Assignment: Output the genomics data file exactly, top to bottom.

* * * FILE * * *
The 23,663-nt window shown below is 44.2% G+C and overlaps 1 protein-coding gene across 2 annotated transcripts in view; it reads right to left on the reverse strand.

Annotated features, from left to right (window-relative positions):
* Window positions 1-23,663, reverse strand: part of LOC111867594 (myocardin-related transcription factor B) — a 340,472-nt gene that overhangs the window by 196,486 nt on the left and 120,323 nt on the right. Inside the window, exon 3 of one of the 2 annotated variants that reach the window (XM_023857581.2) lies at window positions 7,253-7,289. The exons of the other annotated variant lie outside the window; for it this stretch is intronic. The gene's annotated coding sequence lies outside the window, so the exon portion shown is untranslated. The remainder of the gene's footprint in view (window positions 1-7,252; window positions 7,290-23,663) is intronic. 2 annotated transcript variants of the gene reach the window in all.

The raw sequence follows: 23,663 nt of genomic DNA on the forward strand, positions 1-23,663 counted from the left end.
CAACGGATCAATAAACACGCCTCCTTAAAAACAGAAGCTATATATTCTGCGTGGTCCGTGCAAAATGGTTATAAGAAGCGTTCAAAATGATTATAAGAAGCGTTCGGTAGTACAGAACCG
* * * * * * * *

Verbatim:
The 23,663-nt window shown below is 44.2% G+C and overlaps 1 protein-coding gene across 2 annotated transcripts in view; it reads right to left on the reverse strand.

Annotated features, from left to right (window-relative positions):
* Window positions 1-23,663, reverse strand: part of LOC111867594 (myocardin-related transcription factor B) — a 340,472-nt gene that overhangs the window by 196,486 nt on the left and 120,323 nt on the right. Inside the window, exon 3 of one of the 2 annotated variants that reach the window (XM_023857581.2) lies at window positions 7,253-7,289. The exons of the other annotated variant lie outside the window; for it this stretch is intronic. The gene's annotated coding sequence lies outside the window, so the exon portion shown is untranslated. The remainder of the gene's footprint in view (window positions 1-7,252; window positions 7,290-23,663) is intronic. 2 annotated transcript variants of the gene reach the window in all.

The raw sequence follows: 23,663 nt of genomic DNA on the forward strand, positions 1-23,663 counted from the left end.
CAACGGATCAATAAACACGCCTCCTTAAAAACAGAAGCTATATATTCTGCGTGGTCCGTGCAAAATGGTTATAAGAAGCGTTCAAAATGATTATAAGAAGCGTTCGGTAGTACAGAACCG